So, let’s all agree that home-organization superstar Marie Kondo seems like a really sweet & gentle person whose Netflix show is making us reevaluate our overflowing closets & overstuffed garages and I had no idea I bought five little spice jars of paprika over the years.
She’s right, of course.
We all know that the things we accumulate should have purpose & meaning–they should EARN the right to be in our homes. They should be worthy of the space they occupy and the time & effort they require for maintenance. Things we uncover during Kondo’s tidying-up process that we didn’t know we had/never saw before/don’t even understand what they are? Outta here. Free up room for important stuff such as the entire 1972 run of “Vogue” you scored at a yard sale, the
hapazardly stacked towers carefully curated collection of Starbucks cold-drink cups & the shelves of workout DVDs you’ll use as soon as you get a good pair of shoes. And some hand weights. And a yoga mat. And a …
Yes, Kondo is spot-on with most of her advice. The one thing I balk at–the one thing I have several
unreasonable & probably obsessive fears minor questions about–is the talking part. You know: she wants us to talk to our possessions. To thank them for their service. To honor their role in our lives.
I have Concerns.
First, consider this from your possessions’ points-of-view. What about their feelings? Say you unearth a pair a jeans from the un-mined depths of your closet. You wore them once 10 years & 10 pounds ago and they didn’t feel right then so you folded them up & figured you’d deal with them later. Well, later is here. These jeans have been languishing for a decade–lonely, abandoned, unloved. Suddenly, they feel human touch! They see daylight!! They hear soft & appreciative voices!!! Hope is renewed!!!! But just as quickly, they find themselves back in a dark & depressing pile–a pile of fellow rejects whose souls were stirred by grace & gratitude for a brief moment before being extinguished forever. A pile headed to who-knows-where. Maybe someplace better. Maybe someplace worse. Do you want that on your conscience? Do you want to be responsible for such emotional turmoil? No. No, you don’t.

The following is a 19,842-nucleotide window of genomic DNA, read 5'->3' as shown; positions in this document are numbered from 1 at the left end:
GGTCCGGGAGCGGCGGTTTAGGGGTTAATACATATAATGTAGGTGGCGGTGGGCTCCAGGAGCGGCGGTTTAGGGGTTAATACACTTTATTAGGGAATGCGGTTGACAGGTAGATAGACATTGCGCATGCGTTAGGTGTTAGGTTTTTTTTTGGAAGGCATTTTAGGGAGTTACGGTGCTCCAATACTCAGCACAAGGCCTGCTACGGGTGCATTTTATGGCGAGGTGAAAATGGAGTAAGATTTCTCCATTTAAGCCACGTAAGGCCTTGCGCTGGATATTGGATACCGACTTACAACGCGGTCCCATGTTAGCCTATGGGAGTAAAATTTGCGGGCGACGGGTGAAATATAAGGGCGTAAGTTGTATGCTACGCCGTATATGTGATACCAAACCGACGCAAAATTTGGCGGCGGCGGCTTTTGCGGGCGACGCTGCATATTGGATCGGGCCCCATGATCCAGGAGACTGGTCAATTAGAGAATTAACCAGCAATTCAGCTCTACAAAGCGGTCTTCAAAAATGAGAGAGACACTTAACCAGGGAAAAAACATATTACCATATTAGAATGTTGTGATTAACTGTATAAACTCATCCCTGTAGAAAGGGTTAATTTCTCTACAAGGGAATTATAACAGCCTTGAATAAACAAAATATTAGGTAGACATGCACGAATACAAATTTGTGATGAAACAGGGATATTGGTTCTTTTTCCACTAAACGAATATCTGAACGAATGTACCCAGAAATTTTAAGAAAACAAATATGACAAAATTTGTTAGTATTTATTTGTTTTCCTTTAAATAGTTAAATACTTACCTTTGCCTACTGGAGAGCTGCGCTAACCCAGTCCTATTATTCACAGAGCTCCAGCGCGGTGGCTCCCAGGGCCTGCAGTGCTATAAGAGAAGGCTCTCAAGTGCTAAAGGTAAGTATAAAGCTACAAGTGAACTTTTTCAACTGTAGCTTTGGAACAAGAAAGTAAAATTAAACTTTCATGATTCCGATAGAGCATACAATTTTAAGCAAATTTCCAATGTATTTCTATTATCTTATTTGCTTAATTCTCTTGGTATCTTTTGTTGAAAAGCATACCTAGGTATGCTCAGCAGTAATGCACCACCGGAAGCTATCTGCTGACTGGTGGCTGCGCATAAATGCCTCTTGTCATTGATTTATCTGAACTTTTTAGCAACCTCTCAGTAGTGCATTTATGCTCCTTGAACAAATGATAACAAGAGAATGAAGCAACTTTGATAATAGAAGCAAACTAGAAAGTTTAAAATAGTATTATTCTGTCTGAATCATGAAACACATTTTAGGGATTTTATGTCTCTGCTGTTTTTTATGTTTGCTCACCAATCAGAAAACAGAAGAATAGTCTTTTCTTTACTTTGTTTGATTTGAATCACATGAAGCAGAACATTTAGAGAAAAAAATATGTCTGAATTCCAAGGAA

Second, what about your own peace of mind? Your own emotional stability? Say you pick up these jeans & thank them for that long-ago day of sort-of usefulness but then you start thinking: “You know, these jeans were expensive when I bought them. I gave up a month of Toasted White Chocolate Frappuccinos for them. Maybe I could sell them? But today this brand is three times what I paid. I could never replace them. Maybe low-rise animal-print double-distressed cropped light-wash boyfriend jeans will come back in style soon. Styles come back, you know. Maybe I should hang on to them & they’ll be worth a lot more. Maybe somebody collects them. Or a museum might want them. Maybe I should give up Toasted White Chocolate Frappuccinos for awhile & wear them myself.” Etc., etc., etc. Once we start this circuitous & never-ending inner dialogue, it only leads to trouble.
But, finally, my main concern is this: What happens when this inner dialogue becomes a two-way conversation? What happens when YOUR POSSESSIONS START TALKING BACK TO YOU? It may not happen & probably most certainly more-than-likely won’t but what if it did? Would Marie Kondo be at your side helping you then? (Actually, she seems so kind that she probably would. But cautiously.) Why even take the chance that your friends & family find you three days later immersed in passionate discussion with your
dozens hundreds of Rae Dunn coffee mugs? Definitely not worth it. You do not want to be the asterisk in the millions of recommendations for the KonMari method.
My advice? Don’t engage. Go in fast, make snap decisions of “keep” or “toss” & then initiate rapid retreat–to Starbucks, of course, for a Toasted White Chocolate Frappuccino. And don’t forget to bring home the plastic cup. You can use it later.
P.S. Nobody pays me anything or gives me anything or helps me in any way in exchange for a mention in “Coffee with Cathy.” Whatever you read here is from me alone, for no other reason than it’s something I like or saw or heard or feel or want to talk about. Of course, if Cadillac wants to gift me my dream car–an Escalade SUV–I’m open to negotiations, but other than that, I can’t be bought.